Super Cardioid Pattern:
Hyper Cardioid Pattern:
Omni is the second polar pattern we’ll be discussing, and this refers to microphones that ‘hear’ in a full 360 degrees around the mic - i.e. they pick up signal from every direction. They can be great for a sound source as well as some ambience or as a ‘room’ mic (e.g. a microphone set up specifically to capture the room sound and reflections from walls etc.). Alternatively they can be a great one-mic solution to podcasting with a few guests sat around the mic.
Finally, Figure-8 is a polar pattern picks up sound equally from the front and back of the microphone, but rejects the sides, resulting in two bubbles that resemble an ‘8’. Figure 8 is very directional but care needs to be taking as you may capture more ambience than intended because of the polar pattern. Ribbon mics exclusively have a Figure-8 pattern.
Figure 8 Pattern:
- Microphone Types -
Dynamic microphones are some of the most widely used microphones for live shows, as well as for ’spot’ mics, or mics positioned very close to a sound source. They pick up sound very directionally, without much ambience, and often provide a fairly uncoloured signal that is very true to the source. They capture a fairly balanced signal but don’t always capture low frequencies due to their small size - the diaphragms simply can’t move enough to reproduce low frequencies. Due to their directional nature, their position in relation to a source can greatly impact the sound they capture - so experiment a lot!
Condensor mics are really hi-fidelity and generally capture a lot of detail - for better or worse. They can capture subtle nuance in a vocal or strings but can equally capture unpleasant sound such as air conditioner hum, footsteps or breathing. Their polar pattern is often switchable and commonly condenser mics include some extra options for gain and EQ even before the signal has hit your pre-amp. They capture high and low frequencies equally well, and some more expensive condensers are powered by tubes to provide warmth and colour from the mic itself. Some of the most famous, desirable and expensive mics of all time are condensers.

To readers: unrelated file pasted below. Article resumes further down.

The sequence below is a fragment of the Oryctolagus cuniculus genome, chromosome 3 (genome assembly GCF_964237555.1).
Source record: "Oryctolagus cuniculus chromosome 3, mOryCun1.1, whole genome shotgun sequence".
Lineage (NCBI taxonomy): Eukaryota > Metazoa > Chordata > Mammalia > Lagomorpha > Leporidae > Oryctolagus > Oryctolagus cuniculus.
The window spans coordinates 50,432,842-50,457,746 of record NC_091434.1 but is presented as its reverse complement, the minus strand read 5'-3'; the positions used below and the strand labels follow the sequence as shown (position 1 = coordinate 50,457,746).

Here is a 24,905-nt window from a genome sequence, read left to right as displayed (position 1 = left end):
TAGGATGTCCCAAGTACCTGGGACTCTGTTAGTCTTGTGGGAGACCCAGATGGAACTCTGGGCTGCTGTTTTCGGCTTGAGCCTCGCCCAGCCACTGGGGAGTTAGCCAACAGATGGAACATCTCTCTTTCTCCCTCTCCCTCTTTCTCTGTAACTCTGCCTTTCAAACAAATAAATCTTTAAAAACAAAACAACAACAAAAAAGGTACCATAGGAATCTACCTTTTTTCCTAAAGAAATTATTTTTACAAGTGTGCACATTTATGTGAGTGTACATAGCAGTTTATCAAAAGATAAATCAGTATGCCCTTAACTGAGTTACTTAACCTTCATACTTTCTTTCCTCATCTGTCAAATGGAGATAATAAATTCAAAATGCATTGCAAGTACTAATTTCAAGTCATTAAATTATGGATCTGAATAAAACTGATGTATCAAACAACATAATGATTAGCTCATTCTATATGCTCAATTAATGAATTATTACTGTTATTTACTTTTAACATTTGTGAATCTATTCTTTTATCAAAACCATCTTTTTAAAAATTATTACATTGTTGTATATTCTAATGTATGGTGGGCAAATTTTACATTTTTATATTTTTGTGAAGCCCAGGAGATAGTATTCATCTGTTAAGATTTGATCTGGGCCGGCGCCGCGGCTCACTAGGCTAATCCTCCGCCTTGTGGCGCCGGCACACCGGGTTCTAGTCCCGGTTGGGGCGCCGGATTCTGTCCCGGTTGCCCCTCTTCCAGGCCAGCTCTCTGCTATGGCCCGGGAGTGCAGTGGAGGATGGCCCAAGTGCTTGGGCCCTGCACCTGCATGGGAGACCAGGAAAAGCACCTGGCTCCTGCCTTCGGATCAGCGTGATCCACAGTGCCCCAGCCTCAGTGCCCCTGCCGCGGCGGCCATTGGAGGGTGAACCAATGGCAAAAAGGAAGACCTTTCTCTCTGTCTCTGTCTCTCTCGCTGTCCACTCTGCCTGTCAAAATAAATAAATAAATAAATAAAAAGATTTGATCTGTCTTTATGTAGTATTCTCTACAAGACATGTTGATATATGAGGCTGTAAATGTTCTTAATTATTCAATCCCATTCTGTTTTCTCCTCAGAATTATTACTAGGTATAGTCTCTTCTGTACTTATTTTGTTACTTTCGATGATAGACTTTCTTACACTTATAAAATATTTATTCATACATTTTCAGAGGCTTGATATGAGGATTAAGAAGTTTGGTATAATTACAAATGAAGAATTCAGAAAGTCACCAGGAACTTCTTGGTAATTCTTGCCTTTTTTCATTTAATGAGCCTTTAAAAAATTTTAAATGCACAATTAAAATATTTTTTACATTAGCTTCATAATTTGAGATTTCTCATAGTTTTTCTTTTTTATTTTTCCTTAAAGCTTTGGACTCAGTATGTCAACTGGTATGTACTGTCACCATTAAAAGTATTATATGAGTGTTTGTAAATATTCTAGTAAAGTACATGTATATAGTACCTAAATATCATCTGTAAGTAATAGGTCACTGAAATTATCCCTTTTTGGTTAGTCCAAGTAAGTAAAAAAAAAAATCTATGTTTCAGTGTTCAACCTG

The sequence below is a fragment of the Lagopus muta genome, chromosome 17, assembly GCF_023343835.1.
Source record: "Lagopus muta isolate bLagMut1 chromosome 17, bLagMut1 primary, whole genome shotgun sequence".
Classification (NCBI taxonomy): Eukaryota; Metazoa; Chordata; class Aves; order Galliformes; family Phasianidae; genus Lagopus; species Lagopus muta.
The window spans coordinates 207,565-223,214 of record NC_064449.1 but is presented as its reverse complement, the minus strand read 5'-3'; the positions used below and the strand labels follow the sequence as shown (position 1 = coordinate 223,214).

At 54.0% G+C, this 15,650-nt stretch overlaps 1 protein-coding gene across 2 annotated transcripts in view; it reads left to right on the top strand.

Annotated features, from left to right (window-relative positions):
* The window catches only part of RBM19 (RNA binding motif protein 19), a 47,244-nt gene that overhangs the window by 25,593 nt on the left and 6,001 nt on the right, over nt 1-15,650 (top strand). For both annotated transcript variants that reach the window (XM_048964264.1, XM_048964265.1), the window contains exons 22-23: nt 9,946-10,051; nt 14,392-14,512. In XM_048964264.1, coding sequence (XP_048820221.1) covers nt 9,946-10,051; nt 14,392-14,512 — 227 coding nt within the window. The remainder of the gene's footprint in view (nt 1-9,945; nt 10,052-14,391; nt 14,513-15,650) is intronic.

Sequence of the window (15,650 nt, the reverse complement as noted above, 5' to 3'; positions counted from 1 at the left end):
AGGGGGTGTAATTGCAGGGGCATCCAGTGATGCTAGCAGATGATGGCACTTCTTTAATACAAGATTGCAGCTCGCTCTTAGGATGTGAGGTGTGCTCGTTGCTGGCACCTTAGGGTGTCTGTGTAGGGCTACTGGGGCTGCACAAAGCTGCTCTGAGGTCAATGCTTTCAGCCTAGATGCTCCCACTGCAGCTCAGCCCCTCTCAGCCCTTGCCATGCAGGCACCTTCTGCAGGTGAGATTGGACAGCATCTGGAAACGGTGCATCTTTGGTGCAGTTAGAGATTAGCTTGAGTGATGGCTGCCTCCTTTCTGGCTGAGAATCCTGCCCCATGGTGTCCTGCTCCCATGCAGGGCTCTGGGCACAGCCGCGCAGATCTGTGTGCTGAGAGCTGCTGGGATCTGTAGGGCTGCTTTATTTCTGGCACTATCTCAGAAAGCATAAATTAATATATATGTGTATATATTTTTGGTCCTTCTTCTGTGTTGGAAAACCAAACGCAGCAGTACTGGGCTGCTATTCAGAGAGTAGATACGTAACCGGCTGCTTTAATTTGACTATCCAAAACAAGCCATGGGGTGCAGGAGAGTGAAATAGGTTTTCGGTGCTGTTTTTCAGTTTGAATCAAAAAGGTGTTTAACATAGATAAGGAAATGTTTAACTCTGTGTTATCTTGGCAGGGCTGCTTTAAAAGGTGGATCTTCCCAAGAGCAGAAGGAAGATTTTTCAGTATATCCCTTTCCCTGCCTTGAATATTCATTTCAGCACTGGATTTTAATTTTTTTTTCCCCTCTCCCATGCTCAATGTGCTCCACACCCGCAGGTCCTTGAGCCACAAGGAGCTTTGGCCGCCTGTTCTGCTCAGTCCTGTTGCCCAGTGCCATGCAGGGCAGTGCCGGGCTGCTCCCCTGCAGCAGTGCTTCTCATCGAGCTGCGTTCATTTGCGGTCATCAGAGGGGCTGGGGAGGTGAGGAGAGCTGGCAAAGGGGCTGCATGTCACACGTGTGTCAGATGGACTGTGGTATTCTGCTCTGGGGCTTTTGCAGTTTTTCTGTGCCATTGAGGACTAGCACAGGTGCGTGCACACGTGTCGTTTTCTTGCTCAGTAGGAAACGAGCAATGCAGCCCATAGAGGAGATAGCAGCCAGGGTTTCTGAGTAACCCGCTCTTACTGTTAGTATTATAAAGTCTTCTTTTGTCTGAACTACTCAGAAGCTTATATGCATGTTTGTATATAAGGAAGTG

Ribbon microphones capture signal via an ultra-thin ribbon of aluminium that vibrates to create an electric charge and therefore analogue signal. Because of the super fragile nature of the ribbon, they can easily break with too much sound pressure or input, such as super loud guitar amplifiers or drums. The ribbon will also break instantly if fed Phantom Power, and because of the delicate nature of the ribbon itself and structure of the microphone, Ribbon mics are often expensive to buy and more expensive to fix. The trade off is a particularly dark and mid-focused sound that makes it perfect for record-ready room ambience, mid-focused instruments such as guitars and string sections.
There’s a few other types of mics such as Shotgun mics, often used for film and TV because of their directional nature. There’s Electret mics which are used in smartphones or intercoms but can create some really interesting, filtered sounds when used creatively. There’s also contact microphones that pick up sounds based on vibrations on a surface, and this is how drum triggers work!
So there you have it! A pretty comprehensive starting guide for microphones, but as always there’s a few leads to assist you in doing your own research. There’s as many mic recommendations as there are creative ways to use each type of mic. Some crafty use of non-conventional mics can create entirely new sounds, or assist you in nailing a recording that doesn’t need much treatment 'in the mix'.